I'm having trouble finding applications that output to 30-bit monitors. Part of the problem is inconsistent terminology, as some say 30-bit color, or 10-bit color (as in 10-bits per component) or deep color.

The only one that I can find is Photoshop CS6 (CS4 and CS5 support 30-bit but are buggy). Are there any other applications that support 30-bit color?


2 Answers 2


Considering that an average monitor has about 6-bit per channel color depth (8 bit minus the dithering), I guess 10-bit is for color proofing/professional DTP/digital cinema.

And higher than 8 bit per channel has another challenges:

  • Video card: the video card needs to support color outputs more than 8 bits per channel. Considering that DVI supports only 8 bits per channel, this needs a specialized card and card output.
  • ICC: you need a 16 bit ICC profile, you need a very fine spectrophotometer to calibrate that. Otherwise you will see color banding, false colors, etc.
  • Monitor: yeah, you need a monitor to support that bit depth.
  • Application: the question you asked. However, if you have the hardware above, you can Google them and find relevant information about supported software, etc. My best bet is that an environment like that costs a lot, and otherwise than proofing colors to see errors after a large number of color manipulations, it is not worth it.

And large numbers of color passes usually only happen in DTP/Cinema/Compositing. Best example is After Effects - see bottom of page. Or Premiere Pro .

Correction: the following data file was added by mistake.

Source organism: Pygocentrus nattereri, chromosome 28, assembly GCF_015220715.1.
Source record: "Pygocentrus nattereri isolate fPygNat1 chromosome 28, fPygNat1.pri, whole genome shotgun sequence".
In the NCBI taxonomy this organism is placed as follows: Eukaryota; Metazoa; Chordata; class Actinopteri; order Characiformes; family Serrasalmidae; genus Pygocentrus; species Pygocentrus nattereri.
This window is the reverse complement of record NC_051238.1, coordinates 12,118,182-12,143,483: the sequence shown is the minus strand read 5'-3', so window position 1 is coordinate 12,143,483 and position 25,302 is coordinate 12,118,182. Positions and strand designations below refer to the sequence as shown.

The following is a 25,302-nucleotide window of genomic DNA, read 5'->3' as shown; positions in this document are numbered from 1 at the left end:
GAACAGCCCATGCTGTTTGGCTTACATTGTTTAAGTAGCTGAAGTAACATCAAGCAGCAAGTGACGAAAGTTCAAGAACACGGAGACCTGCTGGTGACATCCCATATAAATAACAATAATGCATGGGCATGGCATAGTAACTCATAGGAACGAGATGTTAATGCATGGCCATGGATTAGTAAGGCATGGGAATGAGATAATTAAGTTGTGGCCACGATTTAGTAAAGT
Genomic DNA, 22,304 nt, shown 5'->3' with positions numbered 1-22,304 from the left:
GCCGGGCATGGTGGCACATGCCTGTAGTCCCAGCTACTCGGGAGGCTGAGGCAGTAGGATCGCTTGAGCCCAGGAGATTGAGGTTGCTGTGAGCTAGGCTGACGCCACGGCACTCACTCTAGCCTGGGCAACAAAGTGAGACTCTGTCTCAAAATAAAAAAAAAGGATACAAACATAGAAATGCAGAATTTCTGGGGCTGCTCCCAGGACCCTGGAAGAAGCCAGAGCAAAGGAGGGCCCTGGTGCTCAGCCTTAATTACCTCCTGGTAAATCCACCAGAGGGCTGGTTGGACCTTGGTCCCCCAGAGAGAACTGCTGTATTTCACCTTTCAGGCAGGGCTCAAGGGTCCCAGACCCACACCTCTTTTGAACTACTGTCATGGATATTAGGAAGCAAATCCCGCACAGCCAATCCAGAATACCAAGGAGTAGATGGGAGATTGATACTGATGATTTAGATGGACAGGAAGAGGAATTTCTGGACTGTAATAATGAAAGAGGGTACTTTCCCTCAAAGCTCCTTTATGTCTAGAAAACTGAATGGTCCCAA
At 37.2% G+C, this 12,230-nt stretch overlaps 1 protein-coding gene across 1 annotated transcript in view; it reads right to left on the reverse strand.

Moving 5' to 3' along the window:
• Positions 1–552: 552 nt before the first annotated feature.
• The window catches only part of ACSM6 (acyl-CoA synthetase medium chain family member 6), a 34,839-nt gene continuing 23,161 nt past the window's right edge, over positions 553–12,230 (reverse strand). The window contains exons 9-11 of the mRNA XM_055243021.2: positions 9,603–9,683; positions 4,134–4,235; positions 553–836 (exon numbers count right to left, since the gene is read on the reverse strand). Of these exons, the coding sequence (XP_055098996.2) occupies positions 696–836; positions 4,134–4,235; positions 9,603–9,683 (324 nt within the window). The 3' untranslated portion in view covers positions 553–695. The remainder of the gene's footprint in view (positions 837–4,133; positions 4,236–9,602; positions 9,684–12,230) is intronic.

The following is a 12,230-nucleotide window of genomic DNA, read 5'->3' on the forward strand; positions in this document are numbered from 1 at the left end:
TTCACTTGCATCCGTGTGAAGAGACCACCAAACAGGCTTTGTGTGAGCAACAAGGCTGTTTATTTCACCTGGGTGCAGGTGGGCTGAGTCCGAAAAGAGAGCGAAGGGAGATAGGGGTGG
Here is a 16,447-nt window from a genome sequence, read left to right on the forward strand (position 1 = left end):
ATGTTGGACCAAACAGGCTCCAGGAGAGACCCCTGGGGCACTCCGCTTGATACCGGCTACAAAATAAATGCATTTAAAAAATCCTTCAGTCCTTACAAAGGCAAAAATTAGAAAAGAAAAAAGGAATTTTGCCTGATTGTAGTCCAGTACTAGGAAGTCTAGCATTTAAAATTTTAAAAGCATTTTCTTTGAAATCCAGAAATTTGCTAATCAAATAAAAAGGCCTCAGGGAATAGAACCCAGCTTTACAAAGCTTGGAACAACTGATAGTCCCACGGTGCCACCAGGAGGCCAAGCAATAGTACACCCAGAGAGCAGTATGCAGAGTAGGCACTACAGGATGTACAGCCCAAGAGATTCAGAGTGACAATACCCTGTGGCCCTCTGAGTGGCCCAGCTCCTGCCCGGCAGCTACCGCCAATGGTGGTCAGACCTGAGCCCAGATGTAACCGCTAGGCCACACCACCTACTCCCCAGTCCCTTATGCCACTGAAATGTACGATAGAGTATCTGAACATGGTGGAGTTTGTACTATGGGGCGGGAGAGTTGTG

• 3
    \$\begingroup\$ Both AMD (tech brief PDF) and NVIDIA (tech brief PDF) support 30-bit color. While DVI does not natively support 10-bits per channel, AMD and NVIDIA support it using a packed pixel format that works with many (all?) 30-bit color monitors. And yes, I have googled trying to find such apps that output a 30-bit OpenGL scene, but haven't found any other than Photoshop, which is why I asked here. \$\endgroup\$
    – joshdoe
    Commented Feb 25, 2014 at 13:56
  • \$\begingroup\$ Dont forget that most 10-bit display use DisplayPort which natively supports more than 8-bits per channel. On DVI, I did use ATI's 10-bit interface using 2 DVI links on the first 10-bit LCD there were, so it is possible when you write a custom application with direct H/W access but for most there are two many layers to pierce through. \$\endgroup\$
    – Itai
    Commented Mar 1, 2014 at 17:21

digiKam supports 16 bits/channel images, is a free image management package supports colour management. It is also available for Windows & Mac. I suspect it is exactly what you are looking for.

Keep an eye open for the release of GIMP 2.10 - no fixed due date yet - as this is expected to be using the GEGL engine and working in your choice of 8 bit/channel, 16 bit/channel or 32 bits/channel in integer or float format, see here.

GIMP Image Precision Menu

There are a number of colour managed applications listed in Wikipedia and there are display drivers for Linux that support high colour depths for a number of manufacturers graphics cards.

  • \$\begingroup\$ Are there any Linux video drivers which will allow display of ten bits per channel? And does Gimp use that if available (possibly through OpenGL)? \$\endgroup\$
    – mattdm
    Commented Mar 1, 2014 at 9:53
  • \$\begingroup\$ Yes there are - for some graphics cards - and yes it does and GIMP also runs on Windows/Mac more details added to answer also added DigiKam - also free and cross platform. \$\endgroup\$ Commented Mar 1, 2014 at 15:26
  • \$\begingroup\$ That's good to know. Can you elaborate on which graphics cards and drivers (or point to a reference)? \$\endgroup\$
    – mattdm
    Commented Mar 1, 2014 at 15:29
  • \$\begingroup\$ You would probably be better off asking somewhere like AskUbuntu askubuntu.com as I am not an expert on the various drivers supported. A bit of searching suggested the ATI & NVidia both have supported cards with high bit depths. \$\endgroup\$ Commented Mar 1, 2014 at 16:44

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